Zhenguo (Gary) Yang and colleagues point out that concerns over the use of coal, oil, and other fuels that contribute to global warming and are in limited supply, have spurred interest in generating electrical energy from clean, renewable resources such as solar and wind power. But solar and wind are not constant and reliable sources of power, since wind power fluctuates from moment to moment and solar power is generated only in the daytime.
This situation poses a significant challenge for electrical grid operators because other power plants need to compensate for this variability and the U.S. power grid currently has little energy storage capability. To enable a significant level of penetration and effective use of renewable energy sources amid growing energy demands, electrical grids of the future will need a low-cost, efficient way to integrate and store this electrical energy, the scientists note.
The scientists analyzed the conclusions of more than 300 scientific studies and identified several technologies that can be used for energy storage for the green grid. These include high-tech batteries now in development that can efficiently store electricity in the form of chemicals and reversible release it on demand. Among the promising technologies are so-called redox flow and sodium-ion batteries, which could provide a low cost, high efficiency way to store energy.
In addition to the United States, several other countries such as China and countries in Europe are planning to increase research activities related to energy storage and development. "The growing interests as well as worldwide research and development activities suggest a bright outlook for developing stationary energy storage technologies for the future electric grid," the article concludes.
Michael Bernstein | EurekAlert!
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In recent years, lasers with ultrashort pulses (USP) down to the femtosecond range have become established on an industrial scale. They could advance some applications with the much-lauded “cold ablation” – if that meant they would then achieve more throughput. A new generation of process engineering that will address this issue in particular will be discussed at the “4th UKP Workshop – Ultrafast Laser Technology” in April 2017.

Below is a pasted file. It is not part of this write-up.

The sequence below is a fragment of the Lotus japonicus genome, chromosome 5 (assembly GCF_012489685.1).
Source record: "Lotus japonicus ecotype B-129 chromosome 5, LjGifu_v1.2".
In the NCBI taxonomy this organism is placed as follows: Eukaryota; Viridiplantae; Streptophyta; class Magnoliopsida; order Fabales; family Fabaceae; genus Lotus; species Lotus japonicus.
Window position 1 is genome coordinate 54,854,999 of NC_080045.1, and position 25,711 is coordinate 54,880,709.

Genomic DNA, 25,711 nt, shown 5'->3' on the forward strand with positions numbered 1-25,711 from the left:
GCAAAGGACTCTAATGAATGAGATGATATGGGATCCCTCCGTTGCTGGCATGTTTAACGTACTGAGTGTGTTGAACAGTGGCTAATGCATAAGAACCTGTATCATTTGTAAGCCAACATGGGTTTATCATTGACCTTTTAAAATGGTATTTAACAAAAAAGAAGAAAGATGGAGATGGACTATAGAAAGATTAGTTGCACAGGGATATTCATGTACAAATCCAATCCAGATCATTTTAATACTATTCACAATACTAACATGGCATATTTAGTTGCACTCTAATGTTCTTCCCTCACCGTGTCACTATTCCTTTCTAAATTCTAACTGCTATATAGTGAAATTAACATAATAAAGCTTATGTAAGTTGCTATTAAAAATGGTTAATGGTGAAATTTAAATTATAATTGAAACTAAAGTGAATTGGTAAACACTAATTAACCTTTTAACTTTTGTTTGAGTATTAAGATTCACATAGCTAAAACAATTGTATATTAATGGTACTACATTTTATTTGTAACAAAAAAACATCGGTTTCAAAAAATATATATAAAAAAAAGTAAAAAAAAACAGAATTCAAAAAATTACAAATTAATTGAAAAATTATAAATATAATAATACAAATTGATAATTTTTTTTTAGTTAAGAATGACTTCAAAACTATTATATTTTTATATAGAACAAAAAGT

Even back in the 1990s, scientists were comparing materials processing with nanosecond, picosecond and femtosesecond pulses. The result was surprising:...
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A multi-institutional research collaboration has created a novel approach for fabricating three-dimensional micro-optics through the shape-defined formation of porous silicon (PSi), with broad impacts in integrated optoelectronics, imaging, and photovoltaics.
Working with colleagues at Stanford and The Dow Chemical Company, researchers at the University of Illinois at Urbana-Champaign fabricated 3-D birefringent...
In experiments with magnetic atoms conducted at extremely low temperatures, scientists have demonstrated a unique phase of matter: The atoms form a new type of quantum liquid or quantum droplet state. These so called quantum droplets may preserve their form in absence of external confinement because of quantum effects. The joint team of experimental physicists from Innsbruck and theoretical physicists from Hannover report on their findings in the journal Physical Review X.
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The Max Planck Institute for Physics (MPP) is opening up a new research field. A workshop from November 21 - 22, 2016 will mark the start of activities for an innovative axion experiment. Axions are still only purely hypothetical particles. Their detection could solve two fundamental problems in particle physics: What dark matter consists of and why it has not yet been possible to directly observe a CP violation for the strong interaction.
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